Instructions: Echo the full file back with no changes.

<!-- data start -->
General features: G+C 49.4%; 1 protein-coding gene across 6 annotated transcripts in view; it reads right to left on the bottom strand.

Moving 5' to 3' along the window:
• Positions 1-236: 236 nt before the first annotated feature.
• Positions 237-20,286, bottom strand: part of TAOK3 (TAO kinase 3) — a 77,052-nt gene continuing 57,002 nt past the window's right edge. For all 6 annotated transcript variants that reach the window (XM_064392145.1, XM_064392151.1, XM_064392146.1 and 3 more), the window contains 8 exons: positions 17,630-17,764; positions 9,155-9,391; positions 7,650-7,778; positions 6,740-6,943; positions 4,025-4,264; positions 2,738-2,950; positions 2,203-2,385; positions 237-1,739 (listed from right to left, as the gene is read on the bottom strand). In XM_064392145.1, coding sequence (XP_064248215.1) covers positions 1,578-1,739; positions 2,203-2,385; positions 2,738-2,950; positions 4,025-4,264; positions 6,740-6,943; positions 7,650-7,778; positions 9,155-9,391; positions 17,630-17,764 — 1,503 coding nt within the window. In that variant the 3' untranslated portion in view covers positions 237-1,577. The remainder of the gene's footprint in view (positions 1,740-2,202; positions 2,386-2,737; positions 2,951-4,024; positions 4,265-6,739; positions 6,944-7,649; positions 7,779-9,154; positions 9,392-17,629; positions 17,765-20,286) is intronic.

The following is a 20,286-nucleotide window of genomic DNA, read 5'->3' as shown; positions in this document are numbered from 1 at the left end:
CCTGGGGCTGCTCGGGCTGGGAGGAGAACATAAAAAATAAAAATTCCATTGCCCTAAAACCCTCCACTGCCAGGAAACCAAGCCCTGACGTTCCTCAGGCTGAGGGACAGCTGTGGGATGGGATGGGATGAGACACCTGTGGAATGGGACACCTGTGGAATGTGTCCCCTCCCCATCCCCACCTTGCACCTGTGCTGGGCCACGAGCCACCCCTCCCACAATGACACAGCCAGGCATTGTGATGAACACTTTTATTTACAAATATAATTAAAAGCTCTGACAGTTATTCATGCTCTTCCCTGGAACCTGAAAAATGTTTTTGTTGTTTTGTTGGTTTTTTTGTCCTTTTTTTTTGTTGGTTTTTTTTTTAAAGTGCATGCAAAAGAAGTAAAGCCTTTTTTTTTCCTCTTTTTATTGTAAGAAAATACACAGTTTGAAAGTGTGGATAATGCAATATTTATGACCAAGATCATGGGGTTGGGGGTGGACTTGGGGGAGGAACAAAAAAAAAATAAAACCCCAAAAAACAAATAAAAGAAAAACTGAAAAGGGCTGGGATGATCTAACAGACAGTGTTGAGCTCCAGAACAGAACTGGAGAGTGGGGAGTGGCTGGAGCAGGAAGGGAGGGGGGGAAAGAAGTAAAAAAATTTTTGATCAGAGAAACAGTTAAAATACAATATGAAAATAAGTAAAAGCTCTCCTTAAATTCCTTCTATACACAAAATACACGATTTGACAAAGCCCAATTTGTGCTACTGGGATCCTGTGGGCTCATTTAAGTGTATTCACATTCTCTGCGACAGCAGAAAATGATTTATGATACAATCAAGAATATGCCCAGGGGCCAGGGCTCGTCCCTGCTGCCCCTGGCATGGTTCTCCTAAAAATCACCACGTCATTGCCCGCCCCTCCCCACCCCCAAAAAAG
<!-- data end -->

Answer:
General features: G+C 49.4%; 1 protein-coding gene across 6 annotated transcripts in view; it reads right to left on the bottom strand.

Moving 5' to 3' along the window:
• Positions 1-236: 236 nt before the first annotated feature.
• Positions 237-20,286, bottom strand: part of TAOK3 (TAO kinase 3) — a 77,052-nt gene continuing 57,002 nt past the window's right edge. For all 6 annotated transcript variants that reach the window (XM_064392145.1, XM_064392151.1, XM_064392146.1 and 3 more), the window contains 8 exons: positions 17,630-17,764; positions 9,155-9,391; positions 7,650-7,778; positions 6,740-6,943; positions 4,025-4,264; positions 2,738-2,950; positions 2,203-2,385; positions 237-1,739 (listed from right to left, as the gene is read on the bottom strand). In XM_064392145.1, coding sequence (XP_064248215.1) covers positions 1,578-1,739; positions 2,203-2,385; positions 2,738-2,950; positions 4,025-4,264; positions 6,740-6,943; positions 7,650-7,778; positions 9,155-9,391; positions 17,630-17,764 — 1,503 coding nt within the window. In that variant the 3' untranslated portion in view covers positions 237-1,577. The remainder of the gene's footprint in view (positions 1,740-2,202; positions 2,386-2,737; positions 2,951-4,024; positions 4,265-6,739; positions 6,944-7,649; positions 7,779-9,154; positions 9,392-17,629; positions 17,765-20,286) is intronic.

The following is a 20,286-nucleotide window of genomic DNA, read 5'->3' as shown; positions in this document are numbered from 1 at the left end:
CCTGGGGCTGCTCGGGCTGGGAGGAGAACATAAAAAATAAAAATTCCATTGCCCTAAAACCCTCCACTGCCAGGAAACCAAGCCCTGACGTTCCTCAGGCTGAGGGACAGCTGTGGGATGGGATGGGATGAGACACCTGTGGAATGGGACACCTGTGGAATGTGTCCCCTCCCCATCCCCACCTTGCACCTGTGCTGGGCCACGAGCCACCCCTCCCACAATGACACAGCCAGGCATTGTGATGAACACTTTTATTTACAAATATAATTAAAAGCTCTGACAGTTATTCATGCTCTTCCCTGGAACCTGAAAAATGTTTTTGTTGTTTTGTTGGTTTTTTTGTCCTTTTTTTTTGTTGGTTTTTTTTTTAAAGTGCATGCAAAAGAAGTAAAGCCTTTTTTTTTCCTCTTTTTATTGTAAGAAAATACACAGTTTGAAAGTGTGGATAATGCAATATTTATGACCAAGATCATGGGGTTGGGGGTGGACTTGGGGGAGGAACAAAAAAAAAATAAAACCCCAAAAAACAAATAAAAGAAAAACTGAAAAGGGCTGGGATGATCTAACAGACAGTGTTGAGCTCCAGAACAGAACTGGAGAGTGGGGAGTGGCTGGAGCAGGAAGGGAGGGGGGGAAAGAAGTAAAAAAATTTTTGATCAGAGAAACAGTTAAAATACAATATGAAAATAAGTAAAAGCTCTCCTTAAATTCCTTCTATACACAAAATACACGATTTGACAAAGCCCAATTTGTGCTACTGGGATCCTGTGGGCTCATTTAAGTGTATTCACATTCTCTGCGACAGCAGAAAATGATTTATGATACAATCAAGAATATGCCCAGGGGCCAGGGCTCGTCCCTGCTGCCCCTGGCATGGTTCTCCTAAAAATCACCACGTCATTGCCCGCCCCTCCCCACCCCCAAAAAAG